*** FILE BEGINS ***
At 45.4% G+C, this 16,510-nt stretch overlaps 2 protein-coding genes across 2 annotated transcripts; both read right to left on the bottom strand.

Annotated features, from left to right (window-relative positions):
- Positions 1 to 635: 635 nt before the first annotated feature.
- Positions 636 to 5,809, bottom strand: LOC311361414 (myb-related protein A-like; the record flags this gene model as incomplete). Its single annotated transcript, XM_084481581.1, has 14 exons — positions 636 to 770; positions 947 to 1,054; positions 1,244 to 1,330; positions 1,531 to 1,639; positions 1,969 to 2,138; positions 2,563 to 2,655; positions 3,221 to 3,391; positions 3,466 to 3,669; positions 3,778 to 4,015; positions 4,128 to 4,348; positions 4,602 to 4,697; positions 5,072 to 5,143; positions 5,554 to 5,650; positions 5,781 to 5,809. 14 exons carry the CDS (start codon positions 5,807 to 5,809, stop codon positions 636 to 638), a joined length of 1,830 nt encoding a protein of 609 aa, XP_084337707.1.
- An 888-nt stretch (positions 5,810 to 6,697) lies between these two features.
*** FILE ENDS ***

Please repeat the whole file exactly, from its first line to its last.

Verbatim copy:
At 45.4% G+C, this 16,510-nt stretch overlaps 2 protein-coding genes across 2 annotated transcripts; both read right to left on the bottom strand.

Annotated features, from left to right (window-relative positions):
- Positions 1 to 635: 635 nt before the first annotated feature.
- Positions 636 to 5,809, bottom strand: LOC311361414 (myb-related protein A-like; the record flags this gene model as incomplete). Its single annotated transcript, XM_084481581.1, has 14 exons — positions 636 to 770; positions 947 to 1,054; positions 1,244 to 1,330; positions 1,531 to 1,639; positions 1,969 to 2,138; positions 2,563 to 2,655; positions 3,221 to 3,391; positions 3,466 to 3,669; positions 3,778 to 4,015; positions 4,128 to 4,348; positions 4,602 to 4,697; positions 5,072 to 5,143; positions 5,554 to 5,650; positions 5,781 to 5,809. 14 exons carry the CDS (start codon positions 5,807 to 5,809, stop codon positions 636 to 638), a joined length of 1,830 nt encoding a protein of 609 aa, XP_084337707.1.
- An 888-nt stretch (positions 5,810 to 6,697) lies between these two features.